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Novel insulation allows motors to operate twice as long at full power

25 June, 2013

Japanese researchers have developed a new insulating material for motor coils that allows a motor to operate at maximum power for more than twice as long as conventional insulation. The new material also improves the motor’s efficiency by about 1%.

The researchers, from Nippon Kayaku and the Japan Aerospace Exploration Agency (Jaxa), have developed the material primarily to allow motors that propel electrically-powered aircraft to operate at full power for long periods during take-off, but they say that technology could also have industrial and automotive applications.

In conventional motors, copper losses (caused by electrical resistance) represent a major part of the motor’s total energy losses. The coils are difficult to cool, and as the coil temperature increases, so does its resistance. As a result, the electric current is limited, and the maximum power of the motor is reduced. Sometimes, the coil can burn out.

Controlling the rise of temperature in the coil is therefore a challenge when trying to maximise the power from a motor. Conventionally, this is tackled by limiting the length of time that a motor operates at full power, or by using a larger motor, or by introducing a cooling system.

In the case of motors used to drive electric cars, limiting the maximum power to around 30 seconds is sufficient for practical use. But the motors used to propel electric aircraft need to maintain maximum power for two to five minutes while the plane is taking off. An improved insulation material is therefore needed for this duty.

In its quest for a small, high-performance electric aviation motor, Jaxa had been looking for a coil coating material that is durable, provides good insulation and improves thermal conductivity. At the same time, Kayaku was developing a thermally-conductive, heat-resistant insulating material that could be used at temperatures up to 250°C, while providing high thermal conductivity and good adhesive properties.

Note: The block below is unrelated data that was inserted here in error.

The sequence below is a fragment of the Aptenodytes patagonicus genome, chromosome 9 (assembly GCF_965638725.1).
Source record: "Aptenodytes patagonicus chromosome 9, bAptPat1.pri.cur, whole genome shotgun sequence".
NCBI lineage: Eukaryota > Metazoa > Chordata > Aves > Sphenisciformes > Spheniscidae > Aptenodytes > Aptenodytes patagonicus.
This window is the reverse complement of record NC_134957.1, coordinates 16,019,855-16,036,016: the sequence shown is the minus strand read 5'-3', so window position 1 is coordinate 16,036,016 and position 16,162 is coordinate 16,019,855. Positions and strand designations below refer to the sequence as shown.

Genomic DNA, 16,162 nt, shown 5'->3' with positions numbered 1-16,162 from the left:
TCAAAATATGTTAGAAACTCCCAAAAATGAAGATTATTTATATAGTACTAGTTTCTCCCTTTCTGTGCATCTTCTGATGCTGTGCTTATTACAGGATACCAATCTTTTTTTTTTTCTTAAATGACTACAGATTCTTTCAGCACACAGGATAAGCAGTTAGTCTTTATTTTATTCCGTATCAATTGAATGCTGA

In 2011, Kayaku and Jaxa started work on a joint development project in which they applied the insulating material to a coil for aviation motors that Jaxa tested and evaluated.

The time taken for motor windings to reach a limiting temperature is more than twice as long for a motor using the new insulating material.

The new coating material is based on reactive polyamide resin that can withstand temperatures up to 250°C. Applying the coating involves a heat treatment process at 100–150°C.

Tests by Jaxa showed that a motor using the new insulating material can operate at full power for 180 seconds ­– more than twice as long as the 85 seconds achieved by motors using conventional insulation.

In addition, the motors using the new material achieved a maximum efficiency of 93% compared to 92% for an equivalent conventional motor. And the thermal resistance between the coil and the ambient air for the new design was 70% of the value for a standard motor.

The Japanese researchers says that technology could be used to produce a more powerful motor than a conventional machine of a similar size, or a smaller, lighter motor with a similar power rating.   

They expect their technology to be used not only in aviation applications, but also for large vehicles such as buses and trucks, and for industrial applications that need high-power motors.




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